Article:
Complicating the whole mess (pun fully intended) is the fact that your children don’t seem to have the same sense of purpose and efficiency as your former office workers. Everything takes longer when you have children; particularly the things you don’t want to be doing in the first place. Consider the following:

1. Stacking/emptying the dishwasher: This has to be one of the most repetitive and boring jobs on the home front. Add a curious toddler determined to skewer his pudgy little hand on the sharp steak knives sticking up from the cutlery tray while simultaneously attempting to grasp your best crystal wine glasses, and you’ll find yourself slamming the dishwasher door in haste. And the frustrating thing is that dishwasher doors don’t even slam in a satisfying way — they kind of whoosh and click. If you are hand-washing dishes it’s even worse. Children who are old enough to pitch in won’t want to; the ones under five will think it’s a game and push their way to the sink with their little stools to play in the dirty water. It will end up all over you and them — and the dishes will still be filthy. Watch out for the garburator.

2. Phone calls: There is some sort of magnetic pull between a child and an active phone line. Children of all ages know when you’re on the phone, regardless of whether you’ve dialed our or received the call. They will scream, fight, pull at your leg, and soil their pants the minute they see the receiver in your hand. Forget trying to make a social phone call; even the ones to the dentist, plumber, school, and the neighbour you hate will always be interrupted by your children. The worst is trying to leave a message on a voice-activated-response call. The background noise at your end is so great that it takes a good 10 minutes for the system to proceed to the next question. (And now, there’s recorded evidence of your domestic disharmony. Fabulous.)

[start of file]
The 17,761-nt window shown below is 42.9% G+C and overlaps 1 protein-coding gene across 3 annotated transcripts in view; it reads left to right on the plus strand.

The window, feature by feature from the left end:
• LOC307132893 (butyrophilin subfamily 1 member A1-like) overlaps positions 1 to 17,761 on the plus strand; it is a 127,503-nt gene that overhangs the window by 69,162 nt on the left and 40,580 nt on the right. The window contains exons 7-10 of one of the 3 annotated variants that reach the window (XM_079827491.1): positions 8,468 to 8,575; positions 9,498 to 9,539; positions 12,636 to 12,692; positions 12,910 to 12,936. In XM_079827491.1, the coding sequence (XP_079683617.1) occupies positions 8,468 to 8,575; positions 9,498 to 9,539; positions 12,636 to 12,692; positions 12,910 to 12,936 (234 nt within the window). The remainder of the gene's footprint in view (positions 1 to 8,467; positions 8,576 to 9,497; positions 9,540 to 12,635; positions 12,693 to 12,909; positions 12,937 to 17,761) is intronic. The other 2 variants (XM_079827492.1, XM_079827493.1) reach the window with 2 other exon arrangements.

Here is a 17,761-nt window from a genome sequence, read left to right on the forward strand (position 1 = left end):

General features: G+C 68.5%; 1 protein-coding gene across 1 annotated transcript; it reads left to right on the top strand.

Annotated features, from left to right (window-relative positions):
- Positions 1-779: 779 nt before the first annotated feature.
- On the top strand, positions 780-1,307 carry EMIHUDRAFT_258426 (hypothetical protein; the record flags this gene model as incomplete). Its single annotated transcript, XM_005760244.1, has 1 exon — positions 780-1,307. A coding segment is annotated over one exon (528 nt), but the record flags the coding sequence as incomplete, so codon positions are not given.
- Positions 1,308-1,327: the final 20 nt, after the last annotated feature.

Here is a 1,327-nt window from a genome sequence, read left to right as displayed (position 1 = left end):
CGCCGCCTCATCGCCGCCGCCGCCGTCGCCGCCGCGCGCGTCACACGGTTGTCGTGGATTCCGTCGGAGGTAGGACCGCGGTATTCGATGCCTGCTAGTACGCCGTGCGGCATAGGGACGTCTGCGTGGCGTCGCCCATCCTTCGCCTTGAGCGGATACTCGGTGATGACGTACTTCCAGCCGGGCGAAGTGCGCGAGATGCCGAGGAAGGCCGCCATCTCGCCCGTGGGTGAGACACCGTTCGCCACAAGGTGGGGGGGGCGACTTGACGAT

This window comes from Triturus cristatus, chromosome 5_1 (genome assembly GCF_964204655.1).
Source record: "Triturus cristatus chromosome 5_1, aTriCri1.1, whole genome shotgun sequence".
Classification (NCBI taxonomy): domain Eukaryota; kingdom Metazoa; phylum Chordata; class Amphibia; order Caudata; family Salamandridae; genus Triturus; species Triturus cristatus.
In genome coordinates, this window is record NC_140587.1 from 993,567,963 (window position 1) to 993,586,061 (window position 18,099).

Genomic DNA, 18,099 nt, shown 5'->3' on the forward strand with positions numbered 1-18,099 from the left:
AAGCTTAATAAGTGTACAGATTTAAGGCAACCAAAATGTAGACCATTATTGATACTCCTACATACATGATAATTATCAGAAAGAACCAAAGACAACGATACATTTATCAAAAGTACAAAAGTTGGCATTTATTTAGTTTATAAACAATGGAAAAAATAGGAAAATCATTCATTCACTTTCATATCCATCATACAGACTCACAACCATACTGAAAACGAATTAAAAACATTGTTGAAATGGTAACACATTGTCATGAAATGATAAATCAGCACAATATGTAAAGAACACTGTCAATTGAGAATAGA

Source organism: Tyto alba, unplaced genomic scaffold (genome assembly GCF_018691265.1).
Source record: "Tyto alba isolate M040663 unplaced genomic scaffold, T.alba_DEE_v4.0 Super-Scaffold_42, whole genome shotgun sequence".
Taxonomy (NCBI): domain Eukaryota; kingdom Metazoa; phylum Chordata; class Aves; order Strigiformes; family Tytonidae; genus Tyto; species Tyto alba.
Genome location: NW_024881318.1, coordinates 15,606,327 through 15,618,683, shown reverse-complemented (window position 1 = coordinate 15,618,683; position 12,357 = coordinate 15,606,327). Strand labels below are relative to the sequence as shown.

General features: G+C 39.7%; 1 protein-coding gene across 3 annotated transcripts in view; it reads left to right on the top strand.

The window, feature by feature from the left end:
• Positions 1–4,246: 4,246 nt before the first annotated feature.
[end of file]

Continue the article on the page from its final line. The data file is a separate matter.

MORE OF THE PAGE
3. Folding laundry: Folded laundry only stays folded if the children are not allowed near it. There is nothing more irritating than a child who jumps onto your bed and picks up the 16 closest items — previously neatly folded — to show you what article of clothing belongs to whom. Aren’t they smart? You don’t care. You will yell at them. Then, you’ll shove the whole messy pile into their drawers. Folding is overrated anyways.

4. Answering e-mails, working on a computer: Never make the mistake of showing your young children that computers can be used for fun things — games, interactive websites, music, etc. — or you will be doomed to sit with them on your lab for hours at a time, “playing” games intended for simpletons (a.k.a., children) that they can’t quite manage yet. This is really boring, and it will keep you from doing what you intended to do when you sat down at the computer in the first place. What was that again?

This article first appeared in Canadian Living Online and can be found at this link: http://www.canadianliving.com/moms/family_life/ why_doesnt_dad_help_out_cleaning_diaper_changing_and_other_chores_dads_avoid.php


Kathy Buckworth is a writer, personality and host who lives in Toronto, Canada. She is a major press contributor, the author of 6 books, and is an international travel writer.